Down below, in the inn, pious Jews, who were also forced by the fierce storm to break off their journey, had lit the oil lamps of their Festival of Light, and in the spreading glow of Hanukkah were reciting their holy script, arguing loudly over its every word. Balthazar knew well that these people, who dedicated their lives to their unnamable God and distanced themselves from the rather mixed local populace, could not be disturbed with trivial queries about directions, especially not during their devotions.
When they entered the almost totally dark cave they could hardly make out the male figure that retreated deep inside the cavernous space, wrapping himself in his loose-fitting traveling cloak. Only then did the young girl light from one burning lamp the other eight, so that the light of the Jewish holiday could illuminate the front of the cave. And then, almost as if to prove that she was indeed a mother—something that, by virtue of her very young age, anyone less experienced than the magi would probably have doubted—she drew her son to her breast, though the infant showed no sign of hunger.
Seeing her flushed face and quickened breathing, Caspar surmised that what made her blush was not her shame as much as the memory of the child’s father. “My Joseph,” Merriem said more than once, “is a good man; by bringing me here, he saved our lives.” As she said this, she smiled at her son who, burying his face in her ample bosom, slept peacefully. After learning that she was with child but without a husband, she went on, the people of Nazareth may well have stoned her to death. She was plainly relieved to be able at last to share her story with kind and understanding souls.
Merriem’s fear and her husband’s wariness were best understood and most deeply felt by Caspar. Several years earlier he had seen with his own eyes—in a place far from Jerusalem and the moderation of the Sanhedrin’s wise judges—a crowd, following ancient customs, drag a young widow heavy with child all the way to the edge of their little town. The unfortunate woman confessed that she’d been unable to resist the urging of her body and for that she was ready to accept punishment. She was tearfully pleading only for the life of her child.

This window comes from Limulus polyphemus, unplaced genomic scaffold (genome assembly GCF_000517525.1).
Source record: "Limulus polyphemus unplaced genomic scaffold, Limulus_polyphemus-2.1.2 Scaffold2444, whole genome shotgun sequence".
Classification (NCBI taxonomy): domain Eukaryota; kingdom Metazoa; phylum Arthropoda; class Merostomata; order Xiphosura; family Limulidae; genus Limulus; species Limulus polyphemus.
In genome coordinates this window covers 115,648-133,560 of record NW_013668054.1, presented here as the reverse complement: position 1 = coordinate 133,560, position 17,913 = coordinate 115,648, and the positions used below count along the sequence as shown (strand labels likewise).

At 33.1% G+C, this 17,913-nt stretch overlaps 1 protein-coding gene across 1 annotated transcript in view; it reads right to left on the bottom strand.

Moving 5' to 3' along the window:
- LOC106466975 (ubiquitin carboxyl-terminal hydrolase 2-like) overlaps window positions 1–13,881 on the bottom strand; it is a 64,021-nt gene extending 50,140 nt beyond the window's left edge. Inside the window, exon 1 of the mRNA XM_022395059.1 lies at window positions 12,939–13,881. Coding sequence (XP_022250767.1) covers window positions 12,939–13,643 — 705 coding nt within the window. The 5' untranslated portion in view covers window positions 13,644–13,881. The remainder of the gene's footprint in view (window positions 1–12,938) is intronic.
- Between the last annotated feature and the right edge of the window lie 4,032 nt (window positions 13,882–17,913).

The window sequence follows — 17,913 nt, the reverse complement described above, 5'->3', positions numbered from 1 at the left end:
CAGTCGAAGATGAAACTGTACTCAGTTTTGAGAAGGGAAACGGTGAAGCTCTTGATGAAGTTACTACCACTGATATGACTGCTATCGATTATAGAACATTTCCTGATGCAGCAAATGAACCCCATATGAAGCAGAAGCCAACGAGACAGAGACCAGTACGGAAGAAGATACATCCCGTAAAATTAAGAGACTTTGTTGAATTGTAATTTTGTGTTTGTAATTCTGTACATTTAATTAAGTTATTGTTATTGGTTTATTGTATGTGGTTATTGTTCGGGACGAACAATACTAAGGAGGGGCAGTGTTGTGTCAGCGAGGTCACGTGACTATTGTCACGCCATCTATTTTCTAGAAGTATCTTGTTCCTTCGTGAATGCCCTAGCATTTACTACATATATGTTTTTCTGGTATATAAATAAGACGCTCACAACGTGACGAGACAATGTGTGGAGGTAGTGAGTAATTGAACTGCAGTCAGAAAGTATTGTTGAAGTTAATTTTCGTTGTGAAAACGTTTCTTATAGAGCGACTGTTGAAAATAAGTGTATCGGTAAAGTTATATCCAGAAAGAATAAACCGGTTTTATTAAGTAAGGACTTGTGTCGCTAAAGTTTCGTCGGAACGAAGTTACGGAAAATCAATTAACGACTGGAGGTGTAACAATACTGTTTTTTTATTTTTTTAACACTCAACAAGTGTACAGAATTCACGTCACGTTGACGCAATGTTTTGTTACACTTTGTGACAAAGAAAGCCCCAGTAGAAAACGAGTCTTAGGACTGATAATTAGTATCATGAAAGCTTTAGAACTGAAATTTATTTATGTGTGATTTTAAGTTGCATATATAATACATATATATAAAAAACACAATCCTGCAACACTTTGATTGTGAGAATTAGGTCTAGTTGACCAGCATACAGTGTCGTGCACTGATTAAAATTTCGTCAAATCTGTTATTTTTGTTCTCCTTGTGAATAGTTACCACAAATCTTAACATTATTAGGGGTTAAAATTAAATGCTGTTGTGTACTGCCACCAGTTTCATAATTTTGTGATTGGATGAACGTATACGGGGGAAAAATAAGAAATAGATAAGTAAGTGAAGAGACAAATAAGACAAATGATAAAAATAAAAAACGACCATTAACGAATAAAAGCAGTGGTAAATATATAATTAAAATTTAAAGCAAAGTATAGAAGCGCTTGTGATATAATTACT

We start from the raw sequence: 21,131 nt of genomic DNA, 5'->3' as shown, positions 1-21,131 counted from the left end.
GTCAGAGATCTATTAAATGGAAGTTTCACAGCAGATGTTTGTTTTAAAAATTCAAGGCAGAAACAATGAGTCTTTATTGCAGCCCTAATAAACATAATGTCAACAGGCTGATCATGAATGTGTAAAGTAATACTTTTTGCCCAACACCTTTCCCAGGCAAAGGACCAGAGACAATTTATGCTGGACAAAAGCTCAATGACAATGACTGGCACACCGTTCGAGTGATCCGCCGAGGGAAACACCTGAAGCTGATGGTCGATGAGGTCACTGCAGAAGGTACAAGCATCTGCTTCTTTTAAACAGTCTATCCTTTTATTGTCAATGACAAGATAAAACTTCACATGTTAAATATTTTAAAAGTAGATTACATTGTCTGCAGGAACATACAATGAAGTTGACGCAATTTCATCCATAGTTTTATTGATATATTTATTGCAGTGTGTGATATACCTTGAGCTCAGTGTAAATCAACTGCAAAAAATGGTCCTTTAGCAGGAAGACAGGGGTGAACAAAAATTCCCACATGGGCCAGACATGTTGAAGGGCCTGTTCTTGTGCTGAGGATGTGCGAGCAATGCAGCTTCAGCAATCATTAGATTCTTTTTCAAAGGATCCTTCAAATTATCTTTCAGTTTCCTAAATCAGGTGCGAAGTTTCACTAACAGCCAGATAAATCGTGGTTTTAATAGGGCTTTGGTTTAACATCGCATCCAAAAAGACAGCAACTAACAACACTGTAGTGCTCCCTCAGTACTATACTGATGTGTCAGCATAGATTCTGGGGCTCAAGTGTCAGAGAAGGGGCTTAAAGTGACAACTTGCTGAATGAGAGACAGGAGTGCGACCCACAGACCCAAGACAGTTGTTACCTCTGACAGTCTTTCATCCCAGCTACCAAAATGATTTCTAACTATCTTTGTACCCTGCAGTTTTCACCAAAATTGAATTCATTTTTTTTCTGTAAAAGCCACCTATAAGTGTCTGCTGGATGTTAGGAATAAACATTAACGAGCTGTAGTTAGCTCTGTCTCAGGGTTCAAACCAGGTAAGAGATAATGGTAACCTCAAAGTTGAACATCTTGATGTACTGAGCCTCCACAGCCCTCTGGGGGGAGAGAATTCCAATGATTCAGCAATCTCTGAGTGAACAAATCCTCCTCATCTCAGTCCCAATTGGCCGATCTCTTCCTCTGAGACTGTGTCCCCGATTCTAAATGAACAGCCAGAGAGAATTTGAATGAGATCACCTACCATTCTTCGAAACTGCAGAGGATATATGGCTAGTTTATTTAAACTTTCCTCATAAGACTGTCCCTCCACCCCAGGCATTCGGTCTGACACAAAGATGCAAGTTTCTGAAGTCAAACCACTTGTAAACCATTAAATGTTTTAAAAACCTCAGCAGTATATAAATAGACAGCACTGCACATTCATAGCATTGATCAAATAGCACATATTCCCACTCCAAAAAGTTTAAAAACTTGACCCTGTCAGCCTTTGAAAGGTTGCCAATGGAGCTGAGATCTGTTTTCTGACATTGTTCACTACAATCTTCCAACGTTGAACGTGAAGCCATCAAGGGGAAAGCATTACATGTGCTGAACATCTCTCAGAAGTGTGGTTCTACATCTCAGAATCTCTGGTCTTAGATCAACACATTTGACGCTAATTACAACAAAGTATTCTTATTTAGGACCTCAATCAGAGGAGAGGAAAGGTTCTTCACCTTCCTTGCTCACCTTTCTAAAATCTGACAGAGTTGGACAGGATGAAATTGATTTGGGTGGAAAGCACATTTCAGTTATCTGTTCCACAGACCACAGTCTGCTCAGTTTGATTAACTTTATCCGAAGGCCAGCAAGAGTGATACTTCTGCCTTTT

“They would have stoned me for sure, whether or not I came out with the name of my child’s father.” Even at this safe distance from her home town, Merriem spoke fearfully, in a whisper, which made it clear to the visitors that the danger from which she had fled must have been real. Then, looking dreamily over the heads of the three wise men crouching before her, she concluded with devout tenderness: “Although he was only my betrothed then, Joseph saved my life.”
Encouraged by all this, Caspar spoke to him of their always victorious Sun God. And as Joseph and Merriem listened to his words with earnest, wide-eyed curiosity, he began to describe the amazing Mithraeum, built underground in his native city, and went into such detail that the girl who had never been beyond the borders of Judea and her husband, who knew only about the gigantic above-ground structures of Egypt, almost saw before their eyes the huge temple of an enlarged cave, in which all the initiated, rich and poor, soldiers and city dwellers, partook equally—through the unifying mystery of the bread and the wine—of the most divine essence.
After hearing Melchior’s prophecy, the bread and water – they had no wine – was blessed by Joseph. In the reverent silence that followed, they all turned to the same God, the Heavenly Brightness, the Eternal Light, the Lord of the World, praying for their minds’ enlightenment as they contemplated the future of the child, and praying, too, for peace among all the tribes on earth. They each addressed the Holy One with words that sprang from their own hearts.
Gáspár, Menyhért, Boldizsár
Karácsonyi ős-ökuménia. Mese minden korosztálynak, Szyksznian Wanda 30 illusztrációjával.
2006, Jelenkor Kiadó, Hungary